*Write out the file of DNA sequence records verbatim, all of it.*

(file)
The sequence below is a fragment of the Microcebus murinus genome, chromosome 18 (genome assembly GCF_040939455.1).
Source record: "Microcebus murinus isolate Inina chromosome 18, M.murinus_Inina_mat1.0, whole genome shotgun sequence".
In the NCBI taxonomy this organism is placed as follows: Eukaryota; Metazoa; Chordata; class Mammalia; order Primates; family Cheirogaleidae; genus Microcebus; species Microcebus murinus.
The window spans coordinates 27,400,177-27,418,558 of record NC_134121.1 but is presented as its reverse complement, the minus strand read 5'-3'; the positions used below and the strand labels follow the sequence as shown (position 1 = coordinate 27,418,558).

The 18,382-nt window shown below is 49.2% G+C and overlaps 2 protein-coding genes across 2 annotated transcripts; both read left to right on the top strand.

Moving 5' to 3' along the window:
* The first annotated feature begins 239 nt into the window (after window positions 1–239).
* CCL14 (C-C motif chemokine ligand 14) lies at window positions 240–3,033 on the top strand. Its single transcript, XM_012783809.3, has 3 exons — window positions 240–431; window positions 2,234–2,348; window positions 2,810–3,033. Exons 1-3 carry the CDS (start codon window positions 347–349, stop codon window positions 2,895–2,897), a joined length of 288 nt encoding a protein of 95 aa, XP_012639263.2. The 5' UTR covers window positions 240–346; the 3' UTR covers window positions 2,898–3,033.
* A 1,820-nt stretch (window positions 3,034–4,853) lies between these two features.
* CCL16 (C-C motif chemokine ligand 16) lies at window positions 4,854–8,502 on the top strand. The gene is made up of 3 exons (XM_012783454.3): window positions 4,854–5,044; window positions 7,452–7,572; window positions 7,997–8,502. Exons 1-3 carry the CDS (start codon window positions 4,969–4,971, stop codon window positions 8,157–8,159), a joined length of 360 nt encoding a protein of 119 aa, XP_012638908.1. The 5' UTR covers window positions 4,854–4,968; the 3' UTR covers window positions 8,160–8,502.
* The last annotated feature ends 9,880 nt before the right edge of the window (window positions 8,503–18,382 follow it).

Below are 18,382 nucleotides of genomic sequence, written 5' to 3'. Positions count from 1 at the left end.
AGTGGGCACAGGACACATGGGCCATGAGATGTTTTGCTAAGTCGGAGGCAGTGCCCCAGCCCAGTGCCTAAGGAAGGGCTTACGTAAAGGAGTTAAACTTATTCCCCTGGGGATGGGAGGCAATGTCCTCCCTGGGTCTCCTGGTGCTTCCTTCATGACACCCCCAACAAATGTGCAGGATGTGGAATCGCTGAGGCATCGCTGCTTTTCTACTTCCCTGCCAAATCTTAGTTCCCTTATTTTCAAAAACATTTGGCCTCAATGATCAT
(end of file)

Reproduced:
The sequence below is a fragment of the Microcebus murinus genome, chromosome 18 (genome assembly GCF_040939455.1).
Source record: "Microcebus murinus isolate Inina chromosome 18, M.murinus_Inina_mat1.0, whole genome shotgun sequence".
In the NCBI taxonomy this organism is placed as follows: Eukaryota; Metazoa; Chordata; class Mammalia; order Primates; family Cheirogaleidae; genus Microcebus; species Microcebus murinus.
The window spans coordinates 27,400,177-27,418,558 of record NC_134121.1 but is presented as its reverse complement, the minus strand read 5'-3'; the positions used below and the strand labels follow the sequence as shown (position 1 = coordinate 27,418,558).

The 18,382-nt window shown below is 49.2% G+C and overlaps 2 protein-coding genes across 2 annotated transcripts; both read left to right on the top strand.

Moving 5' to 3' along the window:
* The first annotated feature begins 239 nt into the window (after window positions 1–239).
* CCL14 (C-C motif chemokine ligand 14) lies at window positions 240–3,033 on the top strand. Its single transcript, XM_012783809.3, has 3 exons — window positions 240–431; window positions 2,234–2,348; window positions 2,810–3,033. Exons 1-3 carry the CDS (start codon window positions 347–349, stop codon window positions 2,895–2,897), a joined length of 288 nt encoding a protein of 95 aa, XP_012639263.2. The 5' UTR covers window positions 240–346; the 3' UTR covers window positions 2,898–3,033.
* A 1,820-nt stretch (window positions 3,034–4,853) lies between these two features.
* CCL16 (C-C motif chemokine ligand 16) lies at window positions 4,854–8,502 on the top strand. The gene is made up of 3 exons (XM_012783454.3): window positions 4,854–5,044; window positions 7,452–7,572; window positions 7,997–8,502. Exons 1-3 carry the CDS (start codon window positions 4,969–4,971, stop codon window positions 8,157–8,159), a joined length of 360 nt encoding a protein of 119 aa, XP_012638908.1. The 5' UTR covers window positions 4,854–4,968; the 3' UTR covers window positions 8,160–8,502.
* The last annotated feature ends 9,880 nt before the right edge of the window (window positions 8,503–18,382 follow it).

Below are 18,382 nucleotides of genomic sequence, written 5' to 3'. Positions count from 1 at the left end.
AGTGGGCACAGGACACATGGGCCATGAGATGTTTTGCTAAGTCGGAGGCAGTGCCCCAGCCCAGTGCCTAAGGAAGGGCTTACGTAAAGGAGTTAAACTTATTCCCCTGGGGATGGGAGGCAATGTCCTCCCTGGGTCTCCTGGTGCTTCCTTCATGACACCCCCAACAAATGTGCAGGATGTGGAATCGCTGAGGCATCGCTGCTTTTCTACTTCCCTGCCAAATCTTAGTTCCCTTATTTTCAAAAACATTTGGCCTCAATGATCAT